When I’m not writing, I work as an educational or freelance ASL interpreter. Lately the differences between those two environments has been a minor source of stress in my life. In freelancing, I am sent out by my agency to do a variety of jobs. Most assignments over 30 minutes I’m sent with a team. I get almost no prep materials, and if I’m lucky I might get a few minutes to chat with the consumers (both Hearing and Deaf).[Continue Reading]
In my role as and Educational ASL Interpreter, my students have learned that I make a darned good tutor when it comes to their English papers. And a frustrating one as well. What causes this particular set of feelings is the way that I tutor them. Word by word, without ever telling them what to say, I pick apart their sentences until each one is grammatically correct. Once one sentence is correct, I send them off to fix the rest of the paragraph on their own.[Continue Reading]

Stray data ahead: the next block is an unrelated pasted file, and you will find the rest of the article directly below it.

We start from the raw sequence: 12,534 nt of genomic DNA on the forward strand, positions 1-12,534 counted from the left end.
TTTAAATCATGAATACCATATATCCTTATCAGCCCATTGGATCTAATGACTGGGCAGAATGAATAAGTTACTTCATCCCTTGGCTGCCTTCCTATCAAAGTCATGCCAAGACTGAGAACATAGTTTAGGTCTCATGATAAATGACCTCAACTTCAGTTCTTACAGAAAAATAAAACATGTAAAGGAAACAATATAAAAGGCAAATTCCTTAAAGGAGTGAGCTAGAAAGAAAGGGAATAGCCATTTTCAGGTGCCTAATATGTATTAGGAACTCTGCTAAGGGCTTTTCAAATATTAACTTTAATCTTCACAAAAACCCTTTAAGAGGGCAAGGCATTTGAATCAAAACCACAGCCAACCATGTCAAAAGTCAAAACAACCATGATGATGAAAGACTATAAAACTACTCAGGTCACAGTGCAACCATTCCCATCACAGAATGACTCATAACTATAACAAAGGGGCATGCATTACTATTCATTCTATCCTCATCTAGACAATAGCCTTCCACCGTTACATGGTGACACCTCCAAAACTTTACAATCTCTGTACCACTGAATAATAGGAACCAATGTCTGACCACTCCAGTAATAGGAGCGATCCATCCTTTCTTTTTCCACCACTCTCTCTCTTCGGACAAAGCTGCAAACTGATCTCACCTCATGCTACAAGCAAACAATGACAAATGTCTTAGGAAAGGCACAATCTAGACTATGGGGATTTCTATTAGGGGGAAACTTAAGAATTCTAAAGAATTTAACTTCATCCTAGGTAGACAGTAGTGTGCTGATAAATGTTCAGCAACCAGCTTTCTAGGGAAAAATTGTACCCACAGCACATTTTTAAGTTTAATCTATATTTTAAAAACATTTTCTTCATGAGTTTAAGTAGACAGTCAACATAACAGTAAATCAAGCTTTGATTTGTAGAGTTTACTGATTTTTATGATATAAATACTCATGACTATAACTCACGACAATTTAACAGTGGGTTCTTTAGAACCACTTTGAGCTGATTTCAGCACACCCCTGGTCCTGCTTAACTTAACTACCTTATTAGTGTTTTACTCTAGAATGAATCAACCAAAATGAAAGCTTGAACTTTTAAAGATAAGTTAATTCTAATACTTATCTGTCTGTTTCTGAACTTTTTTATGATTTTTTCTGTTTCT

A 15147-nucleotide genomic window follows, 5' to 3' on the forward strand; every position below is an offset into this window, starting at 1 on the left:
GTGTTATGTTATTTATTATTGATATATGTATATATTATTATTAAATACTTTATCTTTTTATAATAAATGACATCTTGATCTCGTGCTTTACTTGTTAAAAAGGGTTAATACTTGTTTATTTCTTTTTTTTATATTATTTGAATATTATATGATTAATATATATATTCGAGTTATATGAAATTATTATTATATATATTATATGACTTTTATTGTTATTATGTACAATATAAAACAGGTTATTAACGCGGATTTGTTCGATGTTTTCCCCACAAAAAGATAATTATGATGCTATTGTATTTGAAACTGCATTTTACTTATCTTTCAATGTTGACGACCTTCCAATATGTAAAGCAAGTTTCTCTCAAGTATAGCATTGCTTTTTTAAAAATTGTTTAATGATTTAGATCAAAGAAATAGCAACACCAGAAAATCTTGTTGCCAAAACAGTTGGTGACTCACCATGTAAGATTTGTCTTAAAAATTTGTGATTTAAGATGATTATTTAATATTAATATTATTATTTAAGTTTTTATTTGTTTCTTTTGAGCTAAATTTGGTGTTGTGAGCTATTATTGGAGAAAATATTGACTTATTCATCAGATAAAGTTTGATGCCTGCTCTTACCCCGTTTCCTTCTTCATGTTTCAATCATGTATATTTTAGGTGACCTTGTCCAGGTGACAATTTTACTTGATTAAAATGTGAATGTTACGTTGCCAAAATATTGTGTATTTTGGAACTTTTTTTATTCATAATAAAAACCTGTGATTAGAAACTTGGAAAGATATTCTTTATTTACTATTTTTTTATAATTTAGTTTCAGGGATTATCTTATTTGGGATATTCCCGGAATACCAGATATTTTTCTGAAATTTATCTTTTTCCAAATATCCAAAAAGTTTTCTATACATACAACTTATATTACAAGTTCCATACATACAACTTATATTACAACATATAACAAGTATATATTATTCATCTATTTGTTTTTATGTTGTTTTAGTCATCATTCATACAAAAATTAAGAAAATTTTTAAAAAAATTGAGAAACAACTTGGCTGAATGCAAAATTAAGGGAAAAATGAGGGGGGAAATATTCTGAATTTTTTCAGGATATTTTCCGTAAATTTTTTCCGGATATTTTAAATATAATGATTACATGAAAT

I have to start by telling you that so far this year is – for the most part – going very well on the writing front. I’ve already sent out my first submission for the year and have a full line up for editing and writing new stories and novels. So keep that in mind as I tell you some of the not so good things that are happening and their effects on my ability to produce.[Continue Reading]
American Sign Language (ASL) does not have a written form. So this post isn’t going to be about writing ASL. Rather, it’s about the joy and challenge of talking about writing (in English) with Native ASL speakers – in this case two 2nd generation Deaf Adults who also happen to be avid readers in the genre I write.
To set the scene… I went to an Interpreting workshop about getting back to the basics of ASL (something all interpreters need to do every now and again).[Continue Reading]